Prognostic features of the tumour microenvironment in oesophageal adenocarcinoma
MetadataShow full item record
Altmetrics Handle Statistics
Altmetrics DOI Statistics
Oesophageal adenocarcinoma (OAC) is a disease with an incredibly poor survival rate and a complex makeup. The growth and spread of OAC tumours are profoundly influenced by their surrounding microenvironment and the properties of the tumour itself. Constant crosstalk between the tumour and its microenvironment is key to the survival of the tumour and ultimately the death of the patient. The tumour microenvironment (TME) is composed of a complex milieu of cell types including cancer associated fibroblasts (CAFs) which make up the tumour stroma, endothelial cells which line blood and lymphatic vessels and infiltrating immune cell populations. These various cell types and the tumour constantly communicate through environmental cues including fluctuations in pH, hypoxia and the release of mitogens such as cytokines, chemokines and growth factors, many of which help promote malignant progression. Eventually clusters of tumour cells such as tumour buds break away and spread through the lymphatic system to nearby lymph nodes or enter the circulation forming secondary metastasis. Collectively, these factors need to be considered when assessing and treating patients clinically. This review aims to summarise the ways in which these various factors are currently assessed and how they relate to patient treatment and outcome at an individual level.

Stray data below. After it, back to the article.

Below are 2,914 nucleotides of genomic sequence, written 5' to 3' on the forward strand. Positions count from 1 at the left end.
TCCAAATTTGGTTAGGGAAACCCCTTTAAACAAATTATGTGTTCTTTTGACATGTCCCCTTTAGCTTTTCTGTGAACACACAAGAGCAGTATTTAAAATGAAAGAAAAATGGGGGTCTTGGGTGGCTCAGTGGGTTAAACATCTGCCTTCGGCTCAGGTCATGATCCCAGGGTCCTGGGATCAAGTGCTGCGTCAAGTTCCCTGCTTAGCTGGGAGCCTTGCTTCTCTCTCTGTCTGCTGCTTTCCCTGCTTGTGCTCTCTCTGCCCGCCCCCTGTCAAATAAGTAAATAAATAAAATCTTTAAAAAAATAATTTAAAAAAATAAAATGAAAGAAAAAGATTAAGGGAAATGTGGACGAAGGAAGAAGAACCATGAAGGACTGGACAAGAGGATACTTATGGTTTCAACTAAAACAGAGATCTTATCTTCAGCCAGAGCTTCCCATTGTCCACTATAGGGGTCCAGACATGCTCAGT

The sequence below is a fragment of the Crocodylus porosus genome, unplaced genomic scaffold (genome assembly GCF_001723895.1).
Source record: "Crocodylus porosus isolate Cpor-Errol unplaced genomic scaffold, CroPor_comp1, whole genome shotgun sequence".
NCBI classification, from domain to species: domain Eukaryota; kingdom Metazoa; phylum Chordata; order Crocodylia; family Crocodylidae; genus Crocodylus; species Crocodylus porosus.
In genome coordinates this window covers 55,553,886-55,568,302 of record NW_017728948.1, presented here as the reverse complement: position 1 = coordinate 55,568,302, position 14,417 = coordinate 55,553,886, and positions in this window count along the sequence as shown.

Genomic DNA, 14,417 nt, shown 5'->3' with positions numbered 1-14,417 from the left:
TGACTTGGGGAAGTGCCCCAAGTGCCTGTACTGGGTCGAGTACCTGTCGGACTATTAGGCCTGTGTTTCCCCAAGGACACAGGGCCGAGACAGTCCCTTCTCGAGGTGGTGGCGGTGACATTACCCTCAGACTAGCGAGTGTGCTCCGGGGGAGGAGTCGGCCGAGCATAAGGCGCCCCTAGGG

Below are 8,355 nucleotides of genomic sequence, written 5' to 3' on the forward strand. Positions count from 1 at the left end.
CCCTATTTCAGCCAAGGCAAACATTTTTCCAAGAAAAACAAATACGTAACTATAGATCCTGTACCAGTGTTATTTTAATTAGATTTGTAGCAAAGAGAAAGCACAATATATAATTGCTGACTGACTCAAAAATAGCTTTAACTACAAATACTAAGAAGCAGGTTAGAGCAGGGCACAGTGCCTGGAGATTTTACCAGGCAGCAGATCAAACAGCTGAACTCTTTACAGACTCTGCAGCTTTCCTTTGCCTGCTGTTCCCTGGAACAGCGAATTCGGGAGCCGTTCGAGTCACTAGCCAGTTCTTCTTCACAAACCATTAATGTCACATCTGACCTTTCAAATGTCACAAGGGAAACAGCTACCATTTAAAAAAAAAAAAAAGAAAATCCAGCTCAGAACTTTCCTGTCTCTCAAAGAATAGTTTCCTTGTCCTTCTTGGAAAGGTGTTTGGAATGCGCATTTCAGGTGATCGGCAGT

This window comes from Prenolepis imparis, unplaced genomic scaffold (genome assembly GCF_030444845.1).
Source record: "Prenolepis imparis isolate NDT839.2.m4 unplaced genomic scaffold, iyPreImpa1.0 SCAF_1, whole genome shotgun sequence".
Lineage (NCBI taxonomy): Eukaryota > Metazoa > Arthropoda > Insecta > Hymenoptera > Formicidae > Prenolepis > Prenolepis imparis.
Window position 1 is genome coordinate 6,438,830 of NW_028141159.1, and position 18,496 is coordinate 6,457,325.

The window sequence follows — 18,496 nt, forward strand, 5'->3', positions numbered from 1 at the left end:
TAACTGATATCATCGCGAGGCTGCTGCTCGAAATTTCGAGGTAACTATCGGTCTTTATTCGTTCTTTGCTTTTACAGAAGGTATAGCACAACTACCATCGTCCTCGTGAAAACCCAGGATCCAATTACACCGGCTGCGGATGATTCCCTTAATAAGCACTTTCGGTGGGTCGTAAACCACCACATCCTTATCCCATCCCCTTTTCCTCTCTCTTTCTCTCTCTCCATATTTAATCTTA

McShane , R , Arya , S , Stewart , A J , Caie , P D & Bates , M 2021 , ' Prognostic features of the tumour microenvironment in oesophageal adenocarcinoma ' , Biochimica et Biophysica Acta - Reviews on Cancer , vol. 1876 , no. 2 , 188598 . https://doi.org/10.1016/j.bbcan.2021.188598
Biochimica et Biophysica Acta - Reviews on Cancer
Copyright © 2021 Published by Elsevier B.V. This work has been made available online in accordance with publisher policies or with permission. Permission for further reuse of this content should be sought from the publisher or the rights holder. This is the author created accepted manuscript following peer review and may differ slightly from the final published version. The final published version of this work is available at https://doi.org/10.1016/j.bbcan.2021.188598.
DescriptionThe work relevant to this review is in part supported by grants from the Irish health research board (HRB-ILP-2017-055) and the Irish Association for Cancer Research (AOIFA-14873).
Items in the St Andrews Research Repository are protected by copyright, with all rights reserved, unless otherwise indicated.